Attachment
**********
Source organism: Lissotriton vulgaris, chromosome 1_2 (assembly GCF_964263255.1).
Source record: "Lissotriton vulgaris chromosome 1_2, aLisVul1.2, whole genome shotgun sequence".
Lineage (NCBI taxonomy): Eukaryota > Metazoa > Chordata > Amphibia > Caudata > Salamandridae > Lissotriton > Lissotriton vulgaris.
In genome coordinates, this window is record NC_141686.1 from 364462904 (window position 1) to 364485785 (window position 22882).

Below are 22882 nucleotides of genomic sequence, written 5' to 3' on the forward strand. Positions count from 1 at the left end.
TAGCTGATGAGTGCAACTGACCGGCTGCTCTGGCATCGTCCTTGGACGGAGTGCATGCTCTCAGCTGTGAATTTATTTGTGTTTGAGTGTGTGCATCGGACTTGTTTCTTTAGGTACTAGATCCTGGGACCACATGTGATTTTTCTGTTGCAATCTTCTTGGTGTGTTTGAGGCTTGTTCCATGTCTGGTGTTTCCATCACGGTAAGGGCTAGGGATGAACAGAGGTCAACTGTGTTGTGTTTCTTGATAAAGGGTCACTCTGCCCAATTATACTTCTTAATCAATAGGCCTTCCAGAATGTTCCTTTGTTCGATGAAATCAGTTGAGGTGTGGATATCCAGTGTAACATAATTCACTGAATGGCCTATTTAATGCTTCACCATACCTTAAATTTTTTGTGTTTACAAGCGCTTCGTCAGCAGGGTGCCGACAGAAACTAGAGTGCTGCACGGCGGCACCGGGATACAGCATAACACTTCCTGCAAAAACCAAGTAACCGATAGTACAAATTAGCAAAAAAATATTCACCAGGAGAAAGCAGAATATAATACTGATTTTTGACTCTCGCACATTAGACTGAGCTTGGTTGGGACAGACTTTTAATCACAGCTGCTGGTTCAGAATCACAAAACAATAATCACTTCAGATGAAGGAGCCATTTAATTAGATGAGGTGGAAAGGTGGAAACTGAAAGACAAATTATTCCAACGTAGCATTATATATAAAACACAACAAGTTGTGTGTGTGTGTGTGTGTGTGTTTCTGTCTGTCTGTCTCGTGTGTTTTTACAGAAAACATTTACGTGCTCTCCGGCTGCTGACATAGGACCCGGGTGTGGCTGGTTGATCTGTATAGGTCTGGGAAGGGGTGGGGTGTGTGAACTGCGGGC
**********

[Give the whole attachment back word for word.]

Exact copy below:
Source organism: Lissotriton vulgaris, chromosome 1_2 (assembly GCF_964263255.1).
Source record: "Lissotriton vulgaris chromosome 1_2, aLisVul1.2, whole genome shotgun sequence".
Lineage (NCBI taxonomy): Eukaryota > Metazoa > Chordata > Amphibia > Caudata > Salamandridae > Lissotriton > Lissotriton vulgaris.
In genome coordinates, this window is record NC_141686.1 from 364462904 (window position 1) to 364485785 (window position 22882).

Below are 22882 nucleotides of genomic sequence, written 5' to 3' on the forward strand. Positions count from 1 at the left end.
TAGCTGATGAGTGCAACTGACCGGCTGCTCTGGCATCGTCCTTGGACGGAGTGCATGCTCTCAGCTGTGAATTTATTTGTGTTTGAGTGTGTGCATCGGACTTGTTTCTTTAGGTACTAGATCCTGGGACCACATGTGATTTTTCTGTTGCAATCTTCTTGGTGTGTTTGAGGCTTGTTCCATGTCTGGTGTTTCCATCACGGTAAGGGCTAGGGATGAACAGAGGTCAACTGTGTTGTGTTTCTTGATAAAGGGTCACTCTGCCCAATTATACTTCTTAATCAATAGGCCTTCCAGAATGTTCCTTTGTTCGATGAAATCAGTTGAGGTGTGGATATCCAGTGTAACATAATTCACTGAATGGCCTATTTAATGCTTCACCATACCTTAAATTTTTTGTGTTTACAAGCGCTTCGTCAGCAGGGTGCCGACAGAAACTAGAGTGCTGCACGGCGGCACCGGGATACAGCATAACACTTCCTGCAAAAACCAAGTAACCGATAGTACAAATTAGCAAAAAAATATTCACCAGGAGAAAGCAGAATATAATACTGATTTTTGACTCTCGCACATTAGACTGAGCTTGGTTGGGACAGACTTTTAATCACAGCTGCTGGTTCAGAATCACAAAACAATAATCACTTCAGATGAAGGAGCCATTTAATTAGATGAGGTGGAAAGGTGGAAACTGAAAGACAAATTATTCCAACGTAGCATTATATATAAAACACAACAAGTTGTGTGTGTGTGTGTGTGTGTGTTTCTGTCTGTCTGTCTCGTGTGTTTTTACAGAAAACATTTACGTGCTCTCCGGCTGCTGACATAGGACCCGGGTGTGGCTGGTTGATCTGTATAGGTCTGGGAAGGGGTGGGGTGTGTGAACTGCGGGC